Building a bespoke wifi network was key to the technical success of the project. Images were uploaded from the camera to a remote viewing platform where agency people and other observers could watch from their own devices at home, and give feedback via Zoom. There was no latency in image delivery – the bane of all remote workers – and the director communicated with the first assistant director, the director of photography and producer via a private Walkie Talkie circuit. A “witness” camera allowed remote observers to view the set and crew working.

“We had an audio crew there even though the actor doesn’t speak but to take the opportunity to test if an actor could, with direction, mic themselves up,” and that worked. Two-metre social distancing was possible for everyone except the cameraman and grip, who need to be physically close, so they had to be in full PPE, which proved exhausting and cumbersome. Temperatures were taken on set in a health check-in area and a Covid-19 compliance officer was involved throughout to assess risk and apply safety measures, from health pre-clearance of the crew down to a cleaning plan for the toilets.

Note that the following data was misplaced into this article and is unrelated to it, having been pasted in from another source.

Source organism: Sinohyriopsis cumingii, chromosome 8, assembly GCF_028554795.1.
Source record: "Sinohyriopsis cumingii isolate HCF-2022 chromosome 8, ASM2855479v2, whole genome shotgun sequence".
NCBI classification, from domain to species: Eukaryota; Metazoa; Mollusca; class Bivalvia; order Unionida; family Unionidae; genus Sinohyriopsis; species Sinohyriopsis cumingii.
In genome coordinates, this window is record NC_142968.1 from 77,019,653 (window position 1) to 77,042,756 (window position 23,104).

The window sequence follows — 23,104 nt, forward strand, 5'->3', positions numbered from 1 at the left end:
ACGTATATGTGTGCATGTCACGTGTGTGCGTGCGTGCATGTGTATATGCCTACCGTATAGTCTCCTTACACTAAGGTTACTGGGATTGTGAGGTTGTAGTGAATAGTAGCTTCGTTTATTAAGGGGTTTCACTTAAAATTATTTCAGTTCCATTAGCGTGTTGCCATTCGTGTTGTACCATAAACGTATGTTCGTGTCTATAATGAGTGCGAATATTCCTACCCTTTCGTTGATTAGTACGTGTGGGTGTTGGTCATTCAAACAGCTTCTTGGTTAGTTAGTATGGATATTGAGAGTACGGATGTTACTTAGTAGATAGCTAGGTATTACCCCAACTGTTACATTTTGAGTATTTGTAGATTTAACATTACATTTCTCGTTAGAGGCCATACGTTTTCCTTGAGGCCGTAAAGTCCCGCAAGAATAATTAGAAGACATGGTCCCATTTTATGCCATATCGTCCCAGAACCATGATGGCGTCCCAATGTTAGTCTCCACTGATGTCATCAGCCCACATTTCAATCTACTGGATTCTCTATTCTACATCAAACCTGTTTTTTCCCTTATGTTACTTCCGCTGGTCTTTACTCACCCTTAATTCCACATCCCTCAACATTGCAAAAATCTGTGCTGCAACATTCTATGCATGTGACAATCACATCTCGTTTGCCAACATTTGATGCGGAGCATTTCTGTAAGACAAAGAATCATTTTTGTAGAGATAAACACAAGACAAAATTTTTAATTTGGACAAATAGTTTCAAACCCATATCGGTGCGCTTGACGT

Participating creative agencies included Boys+Girls, Publicis and Rothco Accenture Interactive, while IAPI, the industry’s representative body, came on board to support the shoot.

The crew is briefed about Covid-19 measures before the shoot begins
The crew is briefed about Covid-19 measures before the shoot begins

Cost increase

Pull the Trigger, Brady’s own production company, is like all others in the sector, a small independent that scales up with freelancers when in production. She points to the crossover in Ireland in terms of crew between film, TV and advertising and says it’s in everyone’s interest to gets to grips with new filming protocols that apply across the industry and get back to work.

A one-day shoot with minimal crew would be up to 6 per cent more expensive